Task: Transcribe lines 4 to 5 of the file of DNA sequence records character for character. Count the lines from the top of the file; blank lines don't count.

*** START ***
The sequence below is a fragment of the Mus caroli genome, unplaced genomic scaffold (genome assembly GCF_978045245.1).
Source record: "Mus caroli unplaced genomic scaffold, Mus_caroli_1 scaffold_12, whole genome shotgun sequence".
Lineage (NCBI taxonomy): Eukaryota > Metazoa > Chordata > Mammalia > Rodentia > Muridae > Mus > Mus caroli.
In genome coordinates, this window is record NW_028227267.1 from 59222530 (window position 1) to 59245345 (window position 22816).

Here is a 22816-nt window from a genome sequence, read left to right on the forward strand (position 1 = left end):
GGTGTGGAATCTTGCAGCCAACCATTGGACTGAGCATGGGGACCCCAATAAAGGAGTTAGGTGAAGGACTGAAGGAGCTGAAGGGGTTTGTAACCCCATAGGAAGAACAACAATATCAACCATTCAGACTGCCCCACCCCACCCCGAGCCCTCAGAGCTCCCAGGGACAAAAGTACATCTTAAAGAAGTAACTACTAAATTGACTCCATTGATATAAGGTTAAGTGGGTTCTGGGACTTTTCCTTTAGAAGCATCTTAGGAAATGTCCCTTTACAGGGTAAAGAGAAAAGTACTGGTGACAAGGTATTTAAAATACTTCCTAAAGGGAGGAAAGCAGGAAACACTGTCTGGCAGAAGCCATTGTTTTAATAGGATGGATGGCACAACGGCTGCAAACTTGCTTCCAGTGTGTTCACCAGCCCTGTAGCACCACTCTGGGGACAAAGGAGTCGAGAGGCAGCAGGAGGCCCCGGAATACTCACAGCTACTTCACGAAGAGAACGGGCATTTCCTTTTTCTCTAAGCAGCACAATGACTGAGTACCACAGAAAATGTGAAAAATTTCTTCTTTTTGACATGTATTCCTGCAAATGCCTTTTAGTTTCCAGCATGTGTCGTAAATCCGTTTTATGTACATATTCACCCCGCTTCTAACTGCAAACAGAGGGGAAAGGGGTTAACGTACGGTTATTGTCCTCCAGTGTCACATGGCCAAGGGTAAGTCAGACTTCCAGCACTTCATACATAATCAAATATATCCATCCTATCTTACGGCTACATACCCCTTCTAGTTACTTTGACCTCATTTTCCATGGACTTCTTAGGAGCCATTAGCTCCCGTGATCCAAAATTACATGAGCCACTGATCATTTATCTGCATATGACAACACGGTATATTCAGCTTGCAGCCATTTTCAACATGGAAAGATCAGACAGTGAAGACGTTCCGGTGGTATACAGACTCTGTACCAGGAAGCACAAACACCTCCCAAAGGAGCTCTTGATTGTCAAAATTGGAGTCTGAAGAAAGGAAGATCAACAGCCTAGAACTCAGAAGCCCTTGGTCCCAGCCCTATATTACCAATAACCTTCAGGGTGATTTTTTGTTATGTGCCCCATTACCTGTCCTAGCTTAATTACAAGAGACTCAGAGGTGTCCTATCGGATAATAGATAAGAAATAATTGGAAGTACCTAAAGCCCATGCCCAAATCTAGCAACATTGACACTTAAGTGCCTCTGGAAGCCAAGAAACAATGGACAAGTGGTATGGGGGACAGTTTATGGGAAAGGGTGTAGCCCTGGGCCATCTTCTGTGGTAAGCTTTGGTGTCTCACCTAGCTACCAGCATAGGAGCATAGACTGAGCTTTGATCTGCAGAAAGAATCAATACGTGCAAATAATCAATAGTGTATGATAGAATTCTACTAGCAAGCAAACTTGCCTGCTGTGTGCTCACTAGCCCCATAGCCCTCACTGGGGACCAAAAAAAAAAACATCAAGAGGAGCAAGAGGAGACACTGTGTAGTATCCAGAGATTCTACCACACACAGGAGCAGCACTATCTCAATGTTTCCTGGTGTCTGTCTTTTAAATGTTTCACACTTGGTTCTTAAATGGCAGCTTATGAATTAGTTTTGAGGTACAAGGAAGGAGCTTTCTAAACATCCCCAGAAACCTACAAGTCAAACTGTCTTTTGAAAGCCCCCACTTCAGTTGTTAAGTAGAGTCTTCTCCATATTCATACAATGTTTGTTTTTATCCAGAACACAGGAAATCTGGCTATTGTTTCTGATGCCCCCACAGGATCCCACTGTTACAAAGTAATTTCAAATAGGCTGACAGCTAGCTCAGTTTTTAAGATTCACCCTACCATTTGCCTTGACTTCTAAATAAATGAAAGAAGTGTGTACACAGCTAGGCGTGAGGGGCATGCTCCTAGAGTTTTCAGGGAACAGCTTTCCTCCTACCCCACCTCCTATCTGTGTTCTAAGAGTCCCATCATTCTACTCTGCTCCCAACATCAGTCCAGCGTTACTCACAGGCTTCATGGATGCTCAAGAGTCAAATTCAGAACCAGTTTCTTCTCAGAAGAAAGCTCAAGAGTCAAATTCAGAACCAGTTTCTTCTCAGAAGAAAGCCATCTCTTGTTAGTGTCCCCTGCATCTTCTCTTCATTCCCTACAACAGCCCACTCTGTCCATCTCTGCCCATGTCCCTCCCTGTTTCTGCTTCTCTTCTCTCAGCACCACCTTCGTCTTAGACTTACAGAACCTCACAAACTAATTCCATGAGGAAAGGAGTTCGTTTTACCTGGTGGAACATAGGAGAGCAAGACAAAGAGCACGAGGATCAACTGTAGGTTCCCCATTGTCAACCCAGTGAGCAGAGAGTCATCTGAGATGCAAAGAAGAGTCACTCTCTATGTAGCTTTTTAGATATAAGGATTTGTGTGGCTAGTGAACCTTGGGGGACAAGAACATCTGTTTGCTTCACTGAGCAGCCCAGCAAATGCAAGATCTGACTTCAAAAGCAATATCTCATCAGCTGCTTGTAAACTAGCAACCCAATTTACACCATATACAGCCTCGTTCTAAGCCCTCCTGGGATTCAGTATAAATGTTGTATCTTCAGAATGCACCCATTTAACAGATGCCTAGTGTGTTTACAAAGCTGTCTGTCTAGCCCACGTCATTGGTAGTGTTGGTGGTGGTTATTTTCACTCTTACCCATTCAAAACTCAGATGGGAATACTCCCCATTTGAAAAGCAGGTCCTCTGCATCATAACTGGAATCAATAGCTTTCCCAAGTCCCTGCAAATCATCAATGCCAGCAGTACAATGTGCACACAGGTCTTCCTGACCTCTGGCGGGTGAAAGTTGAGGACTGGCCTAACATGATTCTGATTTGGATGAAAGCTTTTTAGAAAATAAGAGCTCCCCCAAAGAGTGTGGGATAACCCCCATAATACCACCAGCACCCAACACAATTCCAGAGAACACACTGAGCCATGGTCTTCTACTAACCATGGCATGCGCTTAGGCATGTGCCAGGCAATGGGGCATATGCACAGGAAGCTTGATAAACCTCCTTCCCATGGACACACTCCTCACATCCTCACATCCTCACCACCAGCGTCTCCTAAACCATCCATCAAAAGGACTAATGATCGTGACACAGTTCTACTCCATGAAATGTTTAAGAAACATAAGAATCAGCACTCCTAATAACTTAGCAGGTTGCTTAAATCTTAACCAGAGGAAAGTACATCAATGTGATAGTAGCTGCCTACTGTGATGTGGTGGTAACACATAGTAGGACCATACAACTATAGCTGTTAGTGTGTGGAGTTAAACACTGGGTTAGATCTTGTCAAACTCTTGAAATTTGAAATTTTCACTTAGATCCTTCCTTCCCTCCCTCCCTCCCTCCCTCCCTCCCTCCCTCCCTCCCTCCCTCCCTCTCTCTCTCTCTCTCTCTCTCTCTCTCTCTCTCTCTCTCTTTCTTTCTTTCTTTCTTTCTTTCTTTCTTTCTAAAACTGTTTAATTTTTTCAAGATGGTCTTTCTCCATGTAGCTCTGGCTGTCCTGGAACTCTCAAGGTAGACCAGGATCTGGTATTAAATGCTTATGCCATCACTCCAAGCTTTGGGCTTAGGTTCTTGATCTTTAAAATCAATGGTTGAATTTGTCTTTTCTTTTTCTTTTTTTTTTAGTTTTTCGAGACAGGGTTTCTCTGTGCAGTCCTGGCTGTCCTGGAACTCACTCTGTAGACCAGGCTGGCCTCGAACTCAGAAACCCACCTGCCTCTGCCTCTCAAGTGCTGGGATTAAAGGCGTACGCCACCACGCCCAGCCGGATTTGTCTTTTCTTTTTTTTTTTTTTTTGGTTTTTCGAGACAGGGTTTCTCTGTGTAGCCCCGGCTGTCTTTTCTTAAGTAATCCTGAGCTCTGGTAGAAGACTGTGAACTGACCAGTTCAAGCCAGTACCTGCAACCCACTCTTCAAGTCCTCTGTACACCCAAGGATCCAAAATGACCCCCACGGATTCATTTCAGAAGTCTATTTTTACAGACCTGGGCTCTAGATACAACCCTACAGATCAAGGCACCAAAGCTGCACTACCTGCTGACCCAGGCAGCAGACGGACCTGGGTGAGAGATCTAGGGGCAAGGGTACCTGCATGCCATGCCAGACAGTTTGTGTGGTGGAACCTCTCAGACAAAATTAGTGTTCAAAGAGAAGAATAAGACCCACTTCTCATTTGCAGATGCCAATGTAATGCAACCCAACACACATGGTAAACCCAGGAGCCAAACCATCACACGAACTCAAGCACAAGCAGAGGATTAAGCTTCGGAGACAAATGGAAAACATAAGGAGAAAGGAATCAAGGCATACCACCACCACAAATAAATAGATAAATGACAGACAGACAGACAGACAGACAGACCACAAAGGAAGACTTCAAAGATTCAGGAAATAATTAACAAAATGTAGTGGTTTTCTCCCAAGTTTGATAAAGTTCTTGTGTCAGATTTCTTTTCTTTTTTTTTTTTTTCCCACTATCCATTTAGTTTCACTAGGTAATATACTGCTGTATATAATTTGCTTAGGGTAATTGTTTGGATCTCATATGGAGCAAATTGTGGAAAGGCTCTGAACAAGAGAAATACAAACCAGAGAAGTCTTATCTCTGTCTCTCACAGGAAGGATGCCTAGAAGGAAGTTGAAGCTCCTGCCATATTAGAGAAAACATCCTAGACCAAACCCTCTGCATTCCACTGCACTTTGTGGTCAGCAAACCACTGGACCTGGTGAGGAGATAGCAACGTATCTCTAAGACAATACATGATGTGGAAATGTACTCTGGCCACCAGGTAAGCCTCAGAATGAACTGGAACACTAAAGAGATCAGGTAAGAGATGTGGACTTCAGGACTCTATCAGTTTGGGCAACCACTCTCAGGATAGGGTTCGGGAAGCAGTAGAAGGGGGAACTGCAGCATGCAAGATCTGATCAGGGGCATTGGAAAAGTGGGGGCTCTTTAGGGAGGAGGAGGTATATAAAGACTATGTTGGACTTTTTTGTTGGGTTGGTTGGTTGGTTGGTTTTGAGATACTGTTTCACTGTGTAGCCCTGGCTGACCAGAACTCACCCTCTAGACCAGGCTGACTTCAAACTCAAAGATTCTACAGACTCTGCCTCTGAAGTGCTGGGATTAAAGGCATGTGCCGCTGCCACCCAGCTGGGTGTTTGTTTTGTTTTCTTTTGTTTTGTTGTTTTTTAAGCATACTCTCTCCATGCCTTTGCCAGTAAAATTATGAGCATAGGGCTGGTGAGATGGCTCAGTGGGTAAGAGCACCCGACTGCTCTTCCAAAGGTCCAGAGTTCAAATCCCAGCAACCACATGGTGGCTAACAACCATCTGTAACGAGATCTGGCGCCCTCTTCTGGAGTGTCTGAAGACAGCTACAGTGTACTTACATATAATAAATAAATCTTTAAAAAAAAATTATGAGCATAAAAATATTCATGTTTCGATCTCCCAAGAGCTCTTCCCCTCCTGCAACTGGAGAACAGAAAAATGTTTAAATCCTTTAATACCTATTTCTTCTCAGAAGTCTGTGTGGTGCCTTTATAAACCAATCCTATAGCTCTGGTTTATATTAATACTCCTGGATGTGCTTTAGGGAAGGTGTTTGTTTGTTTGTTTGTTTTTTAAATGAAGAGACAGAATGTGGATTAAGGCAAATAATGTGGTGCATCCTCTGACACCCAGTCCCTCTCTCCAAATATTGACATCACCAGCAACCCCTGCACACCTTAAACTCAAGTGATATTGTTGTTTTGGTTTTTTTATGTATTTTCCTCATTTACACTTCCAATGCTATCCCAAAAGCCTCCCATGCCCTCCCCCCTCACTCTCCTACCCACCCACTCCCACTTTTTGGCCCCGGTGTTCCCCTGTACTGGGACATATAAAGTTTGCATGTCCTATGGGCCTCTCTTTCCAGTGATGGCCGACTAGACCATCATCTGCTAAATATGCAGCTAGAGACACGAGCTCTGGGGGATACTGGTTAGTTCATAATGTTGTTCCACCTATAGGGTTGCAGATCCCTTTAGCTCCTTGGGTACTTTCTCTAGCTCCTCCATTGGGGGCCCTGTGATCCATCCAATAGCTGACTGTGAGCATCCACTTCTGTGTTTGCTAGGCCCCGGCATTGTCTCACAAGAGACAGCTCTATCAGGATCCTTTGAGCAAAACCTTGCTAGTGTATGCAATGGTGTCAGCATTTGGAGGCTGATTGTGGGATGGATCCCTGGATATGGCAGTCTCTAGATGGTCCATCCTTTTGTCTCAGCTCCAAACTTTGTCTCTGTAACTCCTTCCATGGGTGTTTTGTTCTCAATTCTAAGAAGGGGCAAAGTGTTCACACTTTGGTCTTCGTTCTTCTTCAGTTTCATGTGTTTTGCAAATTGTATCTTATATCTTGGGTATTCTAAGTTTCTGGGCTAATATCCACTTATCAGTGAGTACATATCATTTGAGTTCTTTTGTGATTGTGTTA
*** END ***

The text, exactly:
In genome coordinates, this window is record NW_028227267.1 from 59222530 (window position 1) to 59245345 (window position 22816).

Here is a 22816-nt window from a genome sequence, read left to right on the forward strand (position 1 = left end):